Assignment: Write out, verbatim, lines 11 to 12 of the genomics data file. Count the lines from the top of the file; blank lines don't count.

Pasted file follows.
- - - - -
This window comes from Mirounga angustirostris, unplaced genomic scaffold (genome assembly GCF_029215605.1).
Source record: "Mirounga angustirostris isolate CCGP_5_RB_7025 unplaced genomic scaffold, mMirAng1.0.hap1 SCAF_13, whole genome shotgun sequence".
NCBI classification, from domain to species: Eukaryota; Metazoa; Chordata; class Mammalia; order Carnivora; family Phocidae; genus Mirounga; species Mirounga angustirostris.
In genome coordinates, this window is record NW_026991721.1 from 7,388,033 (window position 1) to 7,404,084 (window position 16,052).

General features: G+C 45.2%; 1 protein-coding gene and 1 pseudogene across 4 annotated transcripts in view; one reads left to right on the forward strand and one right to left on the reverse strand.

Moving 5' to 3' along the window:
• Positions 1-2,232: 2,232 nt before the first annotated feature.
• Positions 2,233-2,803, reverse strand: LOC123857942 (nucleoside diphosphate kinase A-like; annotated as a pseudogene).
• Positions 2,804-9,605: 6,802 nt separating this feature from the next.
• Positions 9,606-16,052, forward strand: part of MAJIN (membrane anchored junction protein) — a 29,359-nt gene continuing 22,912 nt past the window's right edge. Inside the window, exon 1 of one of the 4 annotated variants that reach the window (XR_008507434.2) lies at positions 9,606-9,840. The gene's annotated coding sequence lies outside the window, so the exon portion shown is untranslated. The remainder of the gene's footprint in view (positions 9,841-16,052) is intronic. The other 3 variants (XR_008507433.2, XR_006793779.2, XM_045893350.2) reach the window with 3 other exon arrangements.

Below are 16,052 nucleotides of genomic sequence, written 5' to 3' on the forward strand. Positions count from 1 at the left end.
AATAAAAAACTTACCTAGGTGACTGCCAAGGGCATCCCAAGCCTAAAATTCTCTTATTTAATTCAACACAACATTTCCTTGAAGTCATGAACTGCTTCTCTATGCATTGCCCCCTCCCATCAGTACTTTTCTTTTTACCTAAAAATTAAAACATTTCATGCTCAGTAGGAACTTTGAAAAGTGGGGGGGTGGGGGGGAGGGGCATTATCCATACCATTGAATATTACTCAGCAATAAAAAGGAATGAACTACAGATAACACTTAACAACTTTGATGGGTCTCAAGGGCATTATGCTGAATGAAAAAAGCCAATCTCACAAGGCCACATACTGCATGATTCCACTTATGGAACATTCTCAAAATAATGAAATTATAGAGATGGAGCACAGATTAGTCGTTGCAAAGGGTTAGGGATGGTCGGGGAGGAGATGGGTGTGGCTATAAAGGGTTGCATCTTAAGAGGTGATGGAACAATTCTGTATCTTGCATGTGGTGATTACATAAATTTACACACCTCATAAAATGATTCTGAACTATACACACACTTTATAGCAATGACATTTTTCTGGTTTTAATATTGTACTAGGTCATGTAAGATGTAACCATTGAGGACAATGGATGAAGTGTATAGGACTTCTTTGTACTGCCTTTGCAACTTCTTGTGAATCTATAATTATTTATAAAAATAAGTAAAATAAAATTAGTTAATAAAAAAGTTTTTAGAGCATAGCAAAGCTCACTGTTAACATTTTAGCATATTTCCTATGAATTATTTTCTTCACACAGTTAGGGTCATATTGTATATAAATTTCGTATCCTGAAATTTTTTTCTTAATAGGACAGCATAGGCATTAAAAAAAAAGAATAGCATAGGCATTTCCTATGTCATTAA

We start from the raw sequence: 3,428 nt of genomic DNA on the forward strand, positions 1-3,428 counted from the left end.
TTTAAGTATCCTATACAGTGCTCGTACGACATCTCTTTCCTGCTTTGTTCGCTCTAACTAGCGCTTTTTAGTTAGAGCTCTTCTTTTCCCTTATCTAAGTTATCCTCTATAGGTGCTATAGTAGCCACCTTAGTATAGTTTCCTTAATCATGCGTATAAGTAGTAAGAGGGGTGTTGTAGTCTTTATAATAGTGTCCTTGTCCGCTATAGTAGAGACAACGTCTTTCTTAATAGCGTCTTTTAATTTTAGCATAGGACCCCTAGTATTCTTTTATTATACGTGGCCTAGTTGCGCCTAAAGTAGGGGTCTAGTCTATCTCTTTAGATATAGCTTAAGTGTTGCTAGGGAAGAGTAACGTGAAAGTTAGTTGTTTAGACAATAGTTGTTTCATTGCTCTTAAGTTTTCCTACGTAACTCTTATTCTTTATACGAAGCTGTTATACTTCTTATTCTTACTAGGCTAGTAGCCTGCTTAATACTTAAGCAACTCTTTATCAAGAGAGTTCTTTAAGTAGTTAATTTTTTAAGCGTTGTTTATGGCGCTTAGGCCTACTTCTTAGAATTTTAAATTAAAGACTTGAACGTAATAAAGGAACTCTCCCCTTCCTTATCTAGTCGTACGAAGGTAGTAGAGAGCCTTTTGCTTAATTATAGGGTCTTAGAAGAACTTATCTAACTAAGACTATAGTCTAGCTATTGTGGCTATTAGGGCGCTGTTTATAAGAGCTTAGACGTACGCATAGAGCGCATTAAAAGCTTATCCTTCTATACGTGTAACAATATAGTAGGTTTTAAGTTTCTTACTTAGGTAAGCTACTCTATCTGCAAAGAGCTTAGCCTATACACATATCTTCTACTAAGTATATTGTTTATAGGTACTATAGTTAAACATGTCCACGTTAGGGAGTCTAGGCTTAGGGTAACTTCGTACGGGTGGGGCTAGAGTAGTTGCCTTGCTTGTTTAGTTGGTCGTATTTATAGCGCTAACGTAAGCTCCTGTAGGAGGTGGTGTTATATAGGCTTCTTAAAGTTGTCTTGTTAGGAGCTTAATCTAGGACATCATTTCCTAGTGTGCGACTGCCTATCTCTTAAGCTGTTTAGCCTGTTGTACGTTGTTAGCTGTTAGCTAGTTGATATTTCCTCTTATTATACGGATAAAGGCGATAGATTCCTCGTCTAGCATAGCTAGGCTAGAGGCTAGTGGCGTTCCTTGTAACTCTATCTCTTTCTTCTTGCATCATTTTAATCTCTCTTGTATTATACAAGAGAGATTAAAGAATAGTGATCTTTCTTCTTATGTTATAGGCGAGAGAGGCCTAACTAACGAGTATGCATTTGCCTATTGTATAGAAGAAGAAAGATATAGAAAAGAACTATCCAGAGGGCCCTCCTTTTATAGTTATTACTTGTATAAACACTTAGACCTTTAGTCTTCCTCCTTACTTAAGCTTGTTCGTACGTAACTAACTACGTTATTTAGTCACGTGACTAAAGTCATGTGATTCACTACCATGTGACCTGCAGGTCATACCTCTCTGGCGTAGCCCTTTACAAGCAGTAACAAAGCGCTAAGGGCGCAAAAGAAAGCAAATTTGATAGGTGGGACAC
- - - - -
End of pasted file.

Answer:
Below are 16,052 nucleotides of genomic sequence, written 5' to 3' on the forward strand. Positions count from 1 at the left end.
AATAAAAAACTTACCTAGGTGACTGCCAAGGGCATCCCAAGCCTAAAATTCTCTTATTTAATTCAACACAACATTTCCTTGAAGTCATGAACTGCTTCTCTATGCATTGCCCCCTCCCATCAGTACTTTTCTTTTTACCTAAAAATTAAAACATTTCATGCTCAGTAGGAACTTTGAAAAGTGGGGGGGTGGGGGGGAGGGGCATTATCCATACCATTGAATATTACTCAGCAATAAAAAGGAATGAACTACAGATAACACTTAACAACTTTGATGGGTCTCAAGGGCATTATGCTGAATGAAAAAAGCCAATCTCACAAGGCCACATACTGCATGATTCCACTTATGGAACATTCTCAAAATAATGAAATTATAGAGATGGAGCACAGATTAGTCGTTGCAAAGGGTTAGGGATGGTCGGGGAGGAGATGGGTGTGGCTATAAAGGGTTGCATCTTAAGAGGTGATGGAACAATTCTGTATCTTGCATGTGGTGATTACATAAATTTACACACCTCATAAAATGATTCTGAACTATACACACACTTTATAGCAATGACATTTTTCTGGTTTTAATATTGTACTAGGTCATGTAAGATGTAACCATTGAGGACAATGGATGAAGTGTATAGGACTTCTTTGTACTGCCTTTGCAACTTCTTGTGAATCTATAATTATTTATAAAAATAAGTAAAATAAAATTAGTTAATAAAAAAGTTTTTAGAGCATAGCAAAGCTCACTGTTAACATTTTAGCATATTTCCTATGAATTATTTTCTTCACACAGTTAGGGTCATATTGTATATAAATTTCGTATCCTGAAATTTTTTTCTTAATAGGACAGCATAGGCATTAAAAAAAAAGAATAGCATAGGCATTTCCTATGTCATTAA